On the wall of Llanidloes Town Council chamber is a copy of a charter from Elizabeth I. It grants liberties to the town and the right to “seize all robbers, murderers and wrongdoers… [up to] one league from boundaries” of the town.

Opposite are a row of pikes from the town’s militia. Oak panels cover the walls, with pictures from the town’s life. The chamber is clean and well kept. It looks out on to the market square. This must one of the finest civic buildings in Wales.

I was visiting to discuss the town’s police station with local councillors. As elsewhere in Carmarthenshire, Ceredigion, Pembrokeshire and Powys, I have committed to improving local police stations. I want them to reflect local pride. And I want them to reflect the pride we, rightly, feel in our police.

We had constructive discussions. I’m determined Llanidloes will keep its police station, as will other towns. I have committed to ensuring that all communities retain their police base, even where we have to move locations.

Why have I done this? Because at the heart of our approach to policing in Britain is a very simple principle. That is, the police – like government itself – are the servants not the masters of the people. Police officers serve communities, not governments. They belong to those communities. That’s what the Llanidloes charter says.

That principle is a foundation of our liberty, our laws and our justice. I believe it is our single greatest national inheritance. I want to use its great power to make our towns and villages even safer.

I will continue to prioritise local officers and PCSOs, to cut bureaucracy and support local decisions.

I want to see much more of the public in policing. If I am re-elected I will ensure that every town, village or community that wants a dedicated Special Constable, with full police powers, gets one – the return of the village bobby in modern form. I want to see them on our streets in the next few years.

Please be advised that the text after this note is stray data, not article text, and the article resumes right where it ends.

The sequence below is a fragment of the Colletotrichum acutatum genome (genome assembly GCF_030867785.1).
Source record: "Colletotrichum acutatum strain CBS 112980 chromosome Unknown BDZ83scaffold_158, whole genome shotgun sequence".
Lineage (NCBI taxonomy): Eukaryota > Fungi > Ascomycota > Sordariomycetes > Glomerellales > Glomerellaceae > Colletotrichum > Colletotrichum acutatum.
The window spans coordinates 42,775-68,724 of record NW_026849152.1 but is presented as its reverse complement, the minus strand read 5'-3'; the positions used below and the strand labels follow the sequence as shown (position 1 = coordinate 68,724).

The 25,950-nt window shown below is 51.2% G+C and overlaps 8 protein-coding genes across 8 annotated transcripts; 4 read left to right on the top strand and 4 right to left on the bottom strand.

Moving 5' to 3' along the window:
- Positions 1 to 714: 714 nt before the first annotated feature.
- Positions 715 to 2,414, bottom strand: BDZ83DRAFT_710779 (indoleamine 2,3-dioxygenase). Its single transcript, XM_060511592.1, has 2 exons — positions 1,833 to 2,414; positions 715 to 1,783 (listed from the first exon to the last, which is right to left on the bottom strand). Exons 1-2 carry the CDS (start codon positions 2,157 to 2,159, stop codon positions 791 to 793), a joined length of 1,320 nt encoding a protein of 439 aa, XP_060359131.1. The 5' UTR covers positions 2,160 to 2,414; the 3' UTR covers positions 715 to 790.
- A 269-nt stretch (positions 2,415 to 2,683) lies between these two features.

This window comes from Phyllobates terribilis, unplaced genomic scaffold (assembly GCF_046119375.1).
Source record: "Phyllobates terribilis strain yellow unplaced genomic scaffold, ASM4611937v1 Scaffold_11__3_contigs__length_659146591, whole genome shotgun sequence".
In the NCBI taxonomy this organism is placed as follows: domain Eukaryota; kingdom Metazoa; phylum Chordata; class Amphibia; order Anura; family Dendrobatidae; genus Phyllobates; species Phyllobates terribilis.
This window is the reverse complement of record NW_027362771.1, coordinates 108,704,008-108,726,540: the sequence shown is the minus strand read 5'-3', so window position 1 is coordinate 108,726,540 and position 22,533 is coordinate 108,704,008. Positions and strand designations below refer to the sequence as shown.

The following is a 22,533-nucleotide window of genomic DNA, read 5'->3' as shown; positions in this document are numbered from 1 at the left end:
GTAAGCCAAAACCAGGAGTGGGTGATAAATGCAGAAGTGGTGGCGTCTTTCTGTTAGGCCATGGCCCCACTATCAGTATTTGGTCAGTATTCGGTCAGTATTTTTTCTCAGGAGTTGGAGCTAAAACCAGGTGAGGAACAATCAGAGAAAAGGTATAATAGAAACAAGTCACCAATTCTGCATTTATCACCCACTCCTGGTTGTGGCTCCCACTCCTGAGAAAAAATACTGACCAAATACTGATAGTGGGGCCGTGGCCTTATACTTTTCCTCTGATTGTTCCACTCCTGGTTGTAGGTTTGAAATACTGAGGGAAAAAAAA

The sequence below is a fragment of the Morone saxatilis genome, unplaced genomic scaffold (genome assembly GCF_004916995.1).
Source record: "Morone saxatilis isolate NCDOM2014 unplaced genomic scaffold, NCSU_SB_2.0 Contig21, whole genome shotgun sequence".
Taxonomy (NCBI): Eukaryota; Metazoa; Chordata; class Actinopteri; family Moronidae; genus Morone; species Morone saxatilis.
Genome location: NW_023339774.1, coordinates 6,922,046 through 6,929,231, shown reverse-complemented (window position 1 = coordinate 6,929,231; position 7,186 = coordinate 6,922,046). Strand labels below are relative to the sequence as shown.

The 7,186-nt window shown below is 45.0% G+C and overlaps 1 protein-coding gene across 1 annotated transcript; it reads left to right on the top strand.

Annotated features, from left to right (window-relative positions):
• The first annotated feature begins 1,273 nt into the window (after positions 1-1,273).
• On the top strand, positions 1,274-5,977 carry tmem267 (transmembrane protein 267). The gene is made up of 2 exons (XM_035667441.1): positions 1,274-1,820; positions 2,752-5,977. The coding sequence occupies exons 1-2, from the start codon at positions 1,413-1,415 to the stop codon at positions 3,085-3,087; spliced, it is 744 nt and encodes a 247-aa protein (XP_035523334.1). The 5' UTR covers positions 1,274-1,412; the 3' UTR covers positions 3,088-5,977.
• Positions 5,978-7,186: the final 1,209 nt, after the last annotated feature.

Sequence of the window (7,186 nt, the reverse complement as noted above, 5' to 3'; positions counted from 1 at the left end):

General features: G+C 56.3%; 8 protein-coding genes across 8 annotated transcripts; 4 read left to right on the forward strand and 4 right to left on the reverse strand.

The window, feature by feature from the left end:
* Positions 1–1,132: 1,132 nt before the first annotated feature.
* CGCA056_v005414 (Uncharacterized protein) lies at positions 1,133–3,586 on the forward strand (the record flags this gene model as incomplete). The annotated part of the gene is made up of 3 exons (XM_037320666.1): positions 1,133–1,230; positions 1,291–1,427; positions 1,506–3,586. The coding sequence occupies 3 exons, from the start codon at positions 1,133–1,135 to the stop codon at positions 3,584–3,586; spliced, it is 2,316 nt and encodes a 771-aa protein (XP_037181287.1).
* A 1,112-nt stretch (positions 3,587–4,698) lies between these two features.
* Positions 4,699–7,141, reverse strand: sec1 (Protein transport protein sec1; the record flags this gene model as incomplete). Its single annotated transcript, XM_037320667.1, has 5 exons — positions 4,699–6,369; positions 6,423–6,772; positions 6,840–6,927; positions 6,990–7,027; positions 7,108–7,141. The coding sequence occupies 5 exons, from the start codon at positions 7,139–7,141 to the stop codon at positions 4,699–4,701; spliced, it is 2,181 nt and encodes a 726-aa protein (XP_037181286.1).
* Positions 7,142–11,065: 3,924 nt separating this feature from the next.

These committed volunteers already serve alongside regulars across Dyfed Powys. While we cannot afford to put a police officer in every village, we can support local people who want to give something back to their community and build their skills along the way. Special Constables represent a long history of organised public involvement in keeping communities safe.

I will expand Community Speed Watch schemes, which give local people and police the chance to tackle problem driving together. They already work in Ceredigion and Pembrokeshire, with more planned for Carmarthenshire and Powys. I am proud they are proving so popular.

We are lucky to live in such a safe part of the world – the safest, in fact, in Britain. But we must not forget that rural areas look beautiful but can hide real problems. I want to ensure that we protect our poorest areas and communities where crime does most damage. I want us to prevent crime by tackling the small things early – before they become the big things.

That is why I’m putting your local officer at the heart of my plan for safer communities. If it was good enough for Elizabeth I, it’s good enough for me!

If you support that plan, please vote for Christopher Salmon on May 5th.

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Your Safety, Your Choice

What makes you feel safe? Ask the public and this is the answer they will give: local officers.

History tells us the same. It’s why we developed local police forces, made up of local people, to keep the peace. Experience tells it. Constables (and now PCSOs) are the link between ordinary members of the public and the organised powers of the state. Poll after poll tells it. People want visible, accessible local police.